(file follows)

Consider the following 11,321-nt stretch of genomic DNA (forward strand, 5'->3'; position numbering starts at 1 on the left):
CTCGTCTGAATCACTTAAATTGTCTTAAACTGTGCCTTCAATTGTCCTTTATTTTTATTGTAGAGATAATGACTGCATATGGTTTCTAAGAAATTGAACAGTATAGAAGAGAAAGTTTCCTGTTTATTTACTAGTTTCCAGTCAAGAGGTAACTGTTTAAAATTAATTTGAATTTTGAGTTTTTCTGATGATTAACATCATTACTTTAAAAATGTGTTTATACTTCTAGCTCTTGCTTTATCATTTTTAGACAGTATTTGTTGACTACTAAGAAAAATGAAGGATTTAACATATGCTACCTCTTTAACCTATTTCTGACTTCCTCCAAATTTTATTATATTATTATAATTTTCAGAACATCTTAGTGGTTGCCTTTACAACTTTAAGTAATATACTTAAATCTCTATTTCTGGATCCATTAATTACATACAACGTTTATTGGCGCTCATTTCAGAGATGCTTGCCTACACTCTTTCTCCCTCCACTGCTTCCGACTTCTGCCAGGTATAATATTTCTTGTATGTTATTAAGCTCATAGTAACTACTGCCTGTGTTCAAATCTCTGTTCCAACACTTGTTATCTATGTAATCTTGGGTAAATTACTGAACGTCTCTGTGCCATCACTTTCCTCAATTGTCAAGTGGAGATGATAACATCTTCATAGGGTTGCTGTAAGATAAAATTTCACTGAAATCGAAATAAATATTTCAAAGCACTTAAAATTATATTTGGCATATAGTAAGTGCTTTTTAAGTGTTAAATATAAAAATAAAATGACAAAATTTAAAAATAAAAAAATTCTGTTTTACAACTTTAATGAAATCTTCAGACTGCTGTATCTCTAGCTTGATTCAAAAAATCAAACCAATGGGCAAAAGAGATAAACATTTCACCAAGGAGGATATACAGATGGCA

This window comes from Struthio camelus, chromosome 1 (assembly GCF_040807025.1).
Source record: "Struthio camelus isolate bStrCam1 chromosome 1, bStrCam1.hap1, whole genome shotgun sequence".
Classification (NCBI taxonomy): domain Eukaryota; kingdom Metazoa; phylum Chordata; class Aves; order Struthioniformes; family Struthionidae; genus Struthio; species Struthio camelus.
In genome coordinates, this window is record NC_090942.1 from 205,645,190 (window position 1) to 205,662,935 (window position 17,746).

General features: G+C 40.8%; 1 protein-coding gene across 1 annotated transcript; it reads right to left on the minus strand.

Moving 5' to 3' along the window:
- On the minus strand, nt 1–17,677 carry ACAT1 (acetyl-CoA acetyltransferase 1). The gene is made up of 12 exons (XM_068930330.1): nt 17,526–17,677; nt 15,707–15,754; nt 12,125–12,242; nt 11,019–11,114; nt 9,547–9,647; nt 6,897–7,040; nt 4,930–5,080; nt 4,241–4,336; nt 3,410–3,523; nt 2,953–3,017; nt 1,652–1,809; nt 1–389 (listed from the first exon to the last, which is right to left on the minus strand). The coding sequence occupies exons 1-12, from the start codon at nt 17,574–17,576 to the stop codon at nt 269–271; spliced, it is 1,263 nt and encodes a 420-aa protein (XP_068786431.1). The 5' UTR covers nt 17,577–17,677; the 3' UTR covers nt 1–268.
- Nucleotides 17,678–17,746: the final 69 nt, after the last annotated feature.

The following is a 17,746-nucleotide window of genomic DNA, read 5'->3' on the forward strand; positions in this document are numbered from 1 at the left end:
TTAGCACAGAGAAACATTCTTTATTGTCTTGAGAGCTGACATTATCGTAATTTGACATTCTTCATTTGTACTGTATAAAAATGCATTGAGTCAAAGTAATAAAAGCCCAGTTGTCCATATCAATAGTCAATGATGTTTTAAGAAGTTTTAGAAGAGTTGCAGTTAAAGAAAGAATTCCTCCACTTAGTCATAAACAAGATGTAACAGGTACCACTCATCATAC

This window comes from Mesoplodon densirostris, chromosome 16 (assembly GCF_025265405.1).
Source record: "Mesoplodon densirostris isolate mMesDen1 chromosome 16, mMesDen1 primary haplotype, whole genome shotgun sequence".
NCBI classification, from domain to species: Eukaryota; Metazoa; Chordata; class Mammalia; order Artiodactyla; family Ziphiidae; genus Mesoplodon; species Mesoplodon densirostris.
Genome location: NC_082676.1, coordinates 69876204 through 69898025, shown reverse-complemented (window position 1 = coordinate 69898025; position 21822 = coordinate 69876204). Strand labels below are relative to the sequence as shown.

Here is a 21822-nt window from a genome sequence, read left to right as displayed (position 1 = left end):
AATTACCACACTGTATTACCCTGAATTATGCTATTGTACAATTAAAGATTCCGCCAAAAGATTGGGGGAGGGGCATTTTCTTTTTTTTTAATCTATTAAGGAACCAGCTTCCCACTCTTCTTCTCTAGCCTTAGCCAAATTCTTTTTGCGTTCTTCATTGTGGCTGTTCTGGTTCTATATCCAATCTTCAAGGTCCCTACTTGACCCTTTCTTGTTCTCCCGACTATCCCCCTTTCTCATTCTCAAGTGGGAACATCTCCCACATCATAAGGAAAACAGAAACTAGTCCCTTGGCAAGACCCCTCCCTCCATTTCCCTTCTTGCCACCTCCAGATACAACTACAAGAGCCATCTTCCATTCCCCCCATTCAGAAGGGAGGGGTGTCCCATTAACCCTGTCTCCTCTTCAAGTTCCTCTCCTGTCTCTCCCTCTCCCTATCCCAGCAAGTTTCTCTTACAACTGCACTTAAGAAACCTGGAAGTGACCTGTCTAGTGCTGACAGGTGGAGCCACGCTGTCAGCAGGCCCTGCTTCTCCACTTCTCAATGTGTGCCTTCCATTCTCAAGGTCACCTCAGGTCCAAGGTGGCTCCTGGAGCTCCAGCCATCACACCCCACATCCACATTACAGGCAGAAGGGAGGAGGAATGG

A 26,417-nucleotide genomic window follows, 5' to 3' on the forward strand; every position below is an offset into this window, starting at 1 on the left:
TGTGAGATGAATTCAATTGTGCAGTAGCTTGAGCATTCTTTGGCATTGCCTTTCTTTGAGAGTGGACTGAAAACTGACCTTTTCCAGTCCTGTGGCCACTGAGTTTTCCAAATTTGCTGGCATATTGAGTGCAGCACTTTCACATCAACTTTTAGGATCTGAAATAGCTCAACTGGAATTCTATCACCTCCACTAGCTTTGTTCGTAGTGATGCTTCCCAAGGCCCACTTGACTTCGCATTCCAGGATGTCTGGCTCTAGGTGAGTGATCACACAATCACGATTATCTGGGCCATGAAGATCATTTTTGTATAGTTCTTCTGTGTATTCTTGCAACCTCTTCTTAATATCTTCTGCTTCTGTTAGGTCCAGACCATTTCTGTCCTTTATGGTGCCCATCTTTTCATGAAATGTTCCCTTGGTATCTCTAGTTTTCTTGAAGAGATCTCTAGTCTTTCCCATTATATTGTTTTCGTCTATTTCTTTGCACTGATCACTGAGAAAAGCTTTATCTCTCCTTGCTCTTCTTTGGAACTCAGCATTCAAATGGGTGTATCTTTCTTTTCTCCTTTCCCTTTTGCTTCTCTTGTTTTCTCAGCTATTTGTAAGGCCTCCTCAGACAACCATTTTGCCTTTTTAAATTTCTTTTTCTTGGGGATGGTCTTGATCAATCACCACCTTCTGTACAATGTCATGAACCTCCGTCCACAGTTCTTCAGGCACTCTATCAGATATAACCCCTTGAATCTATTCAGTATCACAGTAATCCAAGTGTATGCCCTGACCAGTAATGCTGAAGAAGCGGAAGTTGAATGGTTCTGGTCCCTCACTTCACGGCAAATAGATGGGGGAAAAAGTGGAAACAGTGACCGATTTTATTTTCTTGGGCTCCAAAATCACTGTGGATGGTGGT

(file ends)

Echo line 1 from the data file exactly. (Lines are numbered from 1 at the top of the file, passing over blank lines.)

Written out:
Consider the following 11,321-nt stretch of genomic DNA (forward strand, 5'->3'; position numbering starts at 1 on the left):